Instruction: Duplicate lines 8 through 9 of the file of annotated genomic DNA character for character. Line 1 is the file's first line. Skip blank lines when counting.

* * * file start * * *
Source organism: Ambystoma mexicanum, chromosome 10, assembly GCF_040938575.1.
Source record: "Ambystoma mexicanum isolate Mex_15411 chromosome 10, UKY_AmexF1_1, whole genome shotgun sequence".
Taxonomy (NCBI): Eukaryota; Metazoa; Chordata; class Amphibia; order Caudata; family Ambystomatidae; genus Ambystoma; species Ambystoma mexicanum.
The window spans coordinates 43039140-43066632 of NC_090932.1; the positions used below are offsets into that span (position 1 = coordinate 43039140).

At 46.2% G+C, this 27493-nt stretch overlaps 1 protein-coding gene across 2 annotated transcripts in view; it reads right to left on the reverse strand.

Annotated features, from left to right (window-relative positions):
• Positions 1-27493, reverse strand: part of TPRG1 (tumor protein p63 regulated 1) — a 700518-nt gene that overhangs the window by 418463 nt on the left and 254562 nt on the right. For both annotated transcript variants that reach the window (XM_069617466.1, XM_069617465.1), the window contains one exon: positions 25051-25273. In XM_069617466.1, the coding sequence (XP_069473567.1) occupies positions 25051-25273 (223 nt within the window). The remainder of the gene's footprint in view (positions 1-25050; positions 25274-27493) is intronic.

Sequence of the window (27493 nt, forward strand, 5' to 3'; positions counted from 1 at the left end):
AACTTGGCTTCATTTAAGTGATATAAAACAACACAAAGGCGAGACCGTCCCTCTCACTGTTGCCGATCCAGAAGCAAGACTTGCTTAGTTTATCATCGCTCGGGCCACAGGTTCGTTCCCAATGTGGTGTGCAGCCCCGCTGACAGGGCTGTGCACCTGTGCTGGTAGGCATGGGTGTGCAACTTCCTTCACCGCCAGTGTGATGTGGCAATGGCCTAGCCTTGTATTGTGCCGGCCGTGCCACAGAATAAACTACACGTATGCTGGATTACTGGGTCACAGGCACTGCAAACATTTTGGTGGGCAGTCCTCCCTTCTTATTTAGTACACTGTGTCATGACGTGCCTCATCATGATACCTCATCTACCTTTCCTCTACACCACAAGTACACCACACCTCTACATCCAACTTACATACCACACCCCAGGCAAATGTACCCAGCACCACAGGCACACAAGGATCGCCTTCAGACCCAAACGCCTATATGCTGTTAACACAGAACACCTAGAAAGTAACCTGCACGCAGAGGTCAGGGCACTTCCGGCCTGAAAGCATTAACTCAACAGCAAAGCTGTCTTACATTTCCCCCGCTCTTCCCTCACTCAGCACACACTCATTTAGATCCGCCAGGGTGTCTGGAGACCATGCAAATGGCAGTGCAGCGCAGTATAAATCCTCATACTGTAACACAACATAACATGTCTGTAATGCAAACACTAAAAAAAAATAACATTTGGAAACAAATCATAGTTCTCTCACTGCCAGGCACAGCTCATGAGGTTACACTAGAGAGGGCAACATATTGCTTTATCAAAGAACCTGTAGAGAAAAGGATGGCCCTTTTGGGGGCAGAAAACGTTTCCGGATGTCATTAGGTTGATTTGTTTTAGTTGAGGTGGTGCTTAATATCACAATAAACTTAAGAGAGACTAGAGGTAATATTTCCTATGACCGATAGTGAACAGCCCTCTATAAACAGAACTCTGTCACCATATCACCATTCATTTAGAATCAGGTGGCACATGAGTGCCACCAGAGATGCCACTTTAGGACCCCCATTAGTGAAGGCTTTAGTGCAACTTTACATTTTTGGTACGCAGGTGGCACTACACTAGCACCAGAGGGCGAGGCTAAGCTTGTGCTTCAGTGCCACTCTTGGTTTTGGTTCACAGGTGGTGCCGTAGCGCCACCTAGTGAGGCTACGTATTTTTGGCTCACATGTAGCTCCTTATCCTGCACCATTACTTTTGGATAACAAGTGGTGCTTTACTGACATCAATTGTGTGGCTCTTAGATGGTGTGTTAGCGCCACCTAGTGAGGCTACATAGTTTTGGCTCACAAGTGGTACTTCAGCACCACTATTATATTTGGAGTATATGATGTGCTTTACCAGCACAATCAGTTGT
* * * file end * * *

Sequence of the window (27493 nt, forward strand, 5' to 3'; positions counted from 1 at the left end):
AACTTGGCTTCATTTAAGTGATATAAAACAACACAAAGGCGAGACCGTCCCTCTCACTGTTGCCGATCCAGAAGCAAGACTTGCTTAGTTTATCATCGCTCGGGCCACAGGTTCGTTCCCAATGTGGTGTGCAGCCCCGCTGACAGGGCTGTGCACCTGTGCTGGTAGGCATGGGTGTGCAACTTCCTTCACCGCCAGTGTGATGTGGCAATGGCCTAGCCTTGTATTGTGCCGGCCGTGCCACAGAATAAACTACACGTATGCTGGATTACTGGGTCACAGGCACTGCAAACATTTTGGTGGGCAGTCCTCCCTTCTTATTTAGTACACTGTGTCATGACGTGCCTCATCATGATACCTCATCTACCTTTCCTCTACACCACAAGTACACCACACCTCTACATCCAACTTACATACCACACCCCAGGCAAATGTACCCAGCACCACAGGCACACAAGGATCGCCTTCAGACCCAAACGCCTATATGCTGTTAACACAGAACACCTAGAAAGTAACCTGCACGCAGAGGTCAGGGCACTTCCGGCCTGAAAGCATTAACTCAACAGCAAAGCTGTCTTACATTTCCCCCGCTCTTCCCTCACTCAGCACACACTCATTTAGATCCGCCAGGGTGTCTGGAGACCATGCAAATGGCAGTGCAGCGCAGTATAAATCCTCATACTGTAACACAACATAACATGTCTGTAATGCAAACACTAAAAAAAAATAACATTTGGAAACAAATCATAGTTCTCTCACTGCCAGGCACAGCTCATGAGGTTACACTAGAGAGGGCAACATATTGCTTTATCAAAGAACCTGTAGAGAAAAGGATGGCCCTTTTGGGGGCAGAAAACGTTTCCGGATGTCATTAGGTTGATTTGTTTTAGTTGAGGTGGTGCTTAATATCACAATAAACTTAAGAGAGACTAGAGGTAATATTTCCTATGACCGATAGTGAACAGCCCTCTATAAACAGAACTCTGTCACCATATCACCATTCATTTAGAATCAGGTGGCACATGAGTGCCACCAGAGATGCCACTTTAGGACCCCCATTAGTGAAGGCTTTAGTGCAACTTTACATTTTTGGTACGCAGGTGGCACTACACTAGCACCAGAGGGCGAGGCTAAGCTTGTGCTTCAGTGCCACTCTTGGTTTTGGTTCACAGGTGGTGCCGTAGCGCCACCTAGTGAGGCTACGTATTTTTGGCTCACATGTAGCTCCTTATCCTGCACCATTACTTTTGGATAACAAGTGGTGCTTTACTGACATCAATTGTGTGGCTCTTAGATGGTGTGTTAGCGCCACCTAGTGAGGCTACATAGTTTTGGCTCACAAGTGGTACTTCAGCACCACTATTATATTTGGAGTATATGATGTGCTTTACCAGCACAATCAGTTGT